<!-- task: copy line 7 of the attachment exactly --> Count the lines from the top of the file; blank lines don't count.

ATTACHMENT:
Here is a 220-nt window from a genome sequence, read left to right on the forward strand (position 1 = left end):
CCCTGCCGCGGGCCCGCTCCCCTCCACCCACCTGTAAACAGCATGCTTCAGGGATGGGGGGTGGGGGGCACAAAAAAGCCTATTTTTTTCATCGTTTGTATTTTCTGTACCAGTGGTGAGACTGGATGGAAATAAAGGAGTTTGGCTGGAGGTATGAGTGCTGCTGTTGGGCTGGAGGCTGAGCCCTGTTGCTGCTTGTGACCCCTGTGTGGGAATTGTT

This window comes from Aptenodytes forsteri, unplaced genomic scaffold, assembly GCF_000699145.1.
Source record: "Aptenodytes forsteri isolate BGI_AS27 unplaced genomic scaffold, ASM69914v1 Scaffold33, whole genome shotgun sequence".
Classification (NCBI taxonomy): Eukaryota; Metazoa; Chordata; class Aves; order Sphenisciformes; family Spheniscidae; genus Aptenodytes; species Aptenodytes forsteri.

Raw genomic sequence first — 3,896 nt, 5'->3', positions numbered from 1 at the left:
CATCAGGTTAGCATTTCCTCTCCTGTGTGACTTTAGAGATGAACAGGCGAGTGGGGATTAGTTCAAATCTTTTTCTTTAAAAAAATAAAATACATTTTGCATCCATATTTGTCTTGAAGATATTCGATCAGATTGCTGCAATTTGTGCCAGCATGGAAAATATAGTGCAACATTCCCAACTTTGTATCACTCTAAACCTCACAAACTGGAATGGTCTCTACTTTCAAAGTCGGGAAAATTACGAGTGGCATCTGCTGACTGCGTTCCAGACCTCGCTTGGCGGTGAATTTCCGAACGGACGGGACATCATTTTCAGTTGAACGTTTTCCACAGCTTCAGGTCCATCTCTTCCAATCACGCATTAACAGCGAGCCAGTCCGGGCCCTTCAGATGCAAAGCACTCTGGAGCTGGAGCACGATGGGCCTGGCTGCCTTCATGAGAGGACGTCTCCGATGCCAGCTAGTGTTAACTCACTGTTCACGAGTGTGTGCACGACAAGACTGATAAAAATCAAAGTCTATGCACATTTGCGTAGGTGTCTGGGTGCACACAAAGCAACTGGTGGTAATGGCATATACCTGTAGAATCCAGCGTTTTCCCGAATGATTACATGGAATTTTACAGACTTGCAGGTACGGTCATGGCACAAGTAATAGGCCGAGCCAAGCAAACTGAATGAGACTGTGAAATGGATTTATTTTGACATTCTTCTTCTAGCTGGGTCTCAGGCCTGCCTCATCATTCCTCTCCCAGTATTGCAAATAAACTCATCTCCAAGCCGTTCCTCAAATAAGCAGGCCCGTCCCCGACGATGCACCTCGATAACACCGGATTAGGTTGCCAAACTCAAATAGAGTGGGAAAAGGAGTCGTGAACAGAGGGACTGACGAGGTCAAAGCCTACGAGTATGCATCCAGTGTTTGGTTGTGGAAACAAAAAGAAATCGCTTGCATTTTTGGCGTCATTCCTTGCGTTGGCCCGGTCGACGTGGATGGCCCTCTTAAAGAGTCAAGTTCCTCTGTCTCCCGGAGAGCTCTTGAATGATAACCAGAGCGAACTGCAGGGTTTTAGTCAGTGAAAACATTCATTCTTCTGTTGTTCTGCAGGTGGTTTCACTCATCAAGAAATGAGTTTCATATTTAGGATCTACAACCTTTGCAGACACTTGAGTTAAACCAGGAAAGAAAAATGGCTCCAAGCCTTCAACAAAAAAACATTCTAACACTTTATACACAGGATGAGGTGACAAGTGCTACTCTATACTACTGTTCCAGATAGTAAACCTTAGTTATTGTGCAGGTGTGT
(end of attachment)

CATCAGGTTAGCATTTCCTCTCCTGTGTGACTTTAGAGATGAACAGGCGAGTGGGGATTAGTTCAAATCTTTTTCTTTAAAAAAATAAAATACATTTTGCATCCATATTTGTCTTGAAGATATTCGATCAGATTGCTGCAATTTGTGCCAGCATGGAAAATATAGTGCAACATTCCCAACTTTGTATCACTCTAAACCTCACAAACTGGAATGGTCTCTACTTTCAAAGTCGGGAAAATTACGAGTGGCATCTGCTGACTGCGTTCCAGACCTCGCTTGGCGGTGAATTTCCGAACGGACGGGACATCATTTTCAGTTGAACGTTTTCCACAGCTTCAGGTCCATCTCTTCCAATCACGCATTAACAGCGAGCCAGTCCGGGCCCTTCAGATGCAAAGCACTCTGGAGCTGGAGCACGATGGGCCTGGCTGCCTTCATGAGAGGACGTCTCCGATGCCAGCTAGTGTTAACTCACTGTTCACGAGTGTGTGCACGACAAGACTGATAAAAATCAAAGTCTATGCACATTTGCGTAGGTGTCTGGGTGCACACAAAGCAACTGGTGGTAATGGCATATACCTGTAGAATCCAGCGTTTTCCCGAATGATTACATGGAATTTTACAGACTTGCAGGTACGGTCATGGCACAAGTAATAGGCCGAGCCAAGCAAACTGAATGAGACTGTGAAATGGATTTATTTTGACATTCTTCTTCTAGCTGGGTCTCAGGCCTGCCTCATCATTCCTCTCCCAGTATTGCAAATAAACTCATCTCCAAGCCGTTCCTCAAATAAGCAGGCCCGTCCCCGACGATGCACCTCGATAACACCGGATTAGGTTGCCAAACTCAAATAGAGTGGGAAAAGGAGTCGTGAACAGAGGGACTGACGAGGTCAAAGCCTACGAGTATGCATCCAGTGTTTGGTTGTGGAAACAAAAAGAAATCGCTTGCATTTTTGGCGTCATTCCTTGCGTTGGCCCGGTCGACGTGGATGGCCCTCTTAAAGAGTCAAGTTCCTCTGTCTCCCGGAGAGCTCTTGAATGATAACCAGAGCGAACTGCAGGGTTTTAGTCAGTGAAAACATTCATTCTTCTGTTGTTCTGCAGGTGGTTTCACTCATCAAGAAATGAGTTTCATATTTAGGATCTACAACCTTTGCAGACACTTGAGTTAAACCAGGAAAGAAAAATGGCTCCAAGCCTTCAACAAAAAAACATTCTAACACTTTATACACAGGATGAGGTGACAAGTGCTACTCTATACTACTGTTCCAGATAGTAAACCTTAGTTATTGTGCAGGTGTGT